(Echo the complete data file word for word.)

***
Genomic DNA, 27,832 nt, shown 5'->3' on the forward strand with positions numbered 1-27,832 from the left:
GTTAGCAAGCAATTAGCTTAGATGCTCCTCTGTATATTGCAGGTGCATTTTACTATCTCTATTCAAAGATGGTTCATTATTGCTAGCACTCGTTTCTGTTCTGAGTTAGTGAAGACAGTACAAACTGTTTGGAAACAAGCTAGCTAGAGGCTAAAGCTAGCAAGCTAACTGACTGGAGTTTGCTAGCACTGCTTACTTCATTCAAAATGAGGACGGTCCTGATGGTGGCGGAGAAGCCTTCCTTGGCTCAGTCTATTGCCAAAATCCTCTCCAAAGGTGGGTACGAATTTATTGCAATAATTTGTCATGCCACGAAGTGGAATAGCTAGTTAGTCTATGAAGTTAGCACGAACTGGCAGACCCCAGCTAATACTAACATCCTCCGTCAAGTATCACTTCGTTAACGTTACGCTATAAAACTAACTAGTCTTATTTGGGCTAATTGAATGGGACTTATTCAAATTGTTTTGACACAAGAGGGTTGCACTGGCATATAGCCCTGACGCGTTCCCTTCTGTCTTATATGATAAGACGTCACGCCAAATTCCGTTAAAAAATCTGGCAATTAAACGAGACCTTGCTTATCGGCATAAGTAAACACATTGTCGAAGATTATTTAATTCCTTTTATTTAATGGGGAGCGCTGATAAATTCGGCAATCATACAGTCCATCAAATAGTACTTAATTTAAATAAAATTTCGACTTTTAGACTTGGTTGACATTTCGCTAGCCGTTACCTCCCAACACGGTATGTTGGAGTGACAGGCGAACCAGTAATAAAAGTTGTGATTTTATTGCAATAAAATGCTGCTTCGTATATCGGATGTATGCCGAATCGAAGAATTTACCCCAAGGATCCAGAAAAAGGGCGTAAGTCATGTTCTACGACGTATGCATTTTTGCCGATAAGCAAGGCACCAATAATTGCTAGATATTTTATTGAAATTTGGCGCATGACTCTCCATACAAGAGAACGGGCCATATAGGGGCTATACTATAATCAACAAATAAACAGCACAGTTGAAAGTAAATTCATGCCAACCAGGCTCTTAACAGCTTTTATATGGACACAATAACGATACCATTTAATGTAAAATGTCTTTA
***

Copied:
Genomic DNA, 27,832 nt, shown 5'->3' on the forward strand with positions numbered 1-27,832 from the left:
GTTAGCAAGCAATTAGCTTAGATGCTCCTCTGTATATTGCAGGTGCATTTTACTATCTCTATTCAAAGATGGTTCATTATTGCTAGCACTCGTTTCTGTTCTGAGTTAGTGAAGACAGTACAAACTGTTTGGAAACAAGCTAGCTAGAGGCTAAAGCTAGCAAGCTAACTGACTGGAGTTTGCTAGCACTGCTTACTTCATTCAAAATGAGGACGGTCCTGATGGTGGCGGAGAAGCCTTCCTTGGCTCAGTCTATTGCCAAAATCCTCTCCAAAGGTGGGTACGAATTTATTGCAATAATTTGTCATGCCACGAAGTGGAATAGCTAGTTAGTCTATGAAGTTAGCACGAACTGGCAGACCCCAGCTAATACTAACATCCTCCGTCAAGTATCACTTCGTTAACGTTACGCTATAAAACTAACTAGTCTTATTTGGGCTAATTGAATGGGACTTATTCAAATTGTTTTGACACAAGAGGGTTGCACTGGCATATAGCCCTGACGCGTTCCCTTCTGTCTTATATGATAAGACGTCACGCCAAATTCCGTTAAAAAATCTGGCAATTAAACGAGACCTTGCTTATCGGCATAAGTAAACACATTGTCGAAGATTATTTAATTCCTTTTATTTAATGGGGAGCGCTGATAAATTCGGCAATCATACAGTCCATCAAATAGTACTTAATTTAAATAAAATTTCGACTTTTAGACTTGGTTGACATTTCGCTAGCCGTTACCTCCCAACACGGTATGTTGGAGTGACAGGCGAACCAGTAATAAAAGTTGTGATTTTATTGCAATAAAATGCTGCTTCGTATATCGGATGTATGCCGAATCGAAGAATTTACCCCAAGGATCCAGAAAAAGGGCGTAAGTCATGTTCTACGACGTATGCATTTTTGCCGATAAGCAAGGCACCAATAATTGCTAGATATTTTATTGAAATTTGGCGCATGACTCTCCATACAAGAGAACGGGCCATATAGGGGCTATACTATAATCAACAAATAAACAGCACAGTTGAAAGTAAATTCATGCCAACCAGGCTCTTAACAGCTTTTATATGGACACAATAACGATACCATTTAATGTAAAATGTCTTTA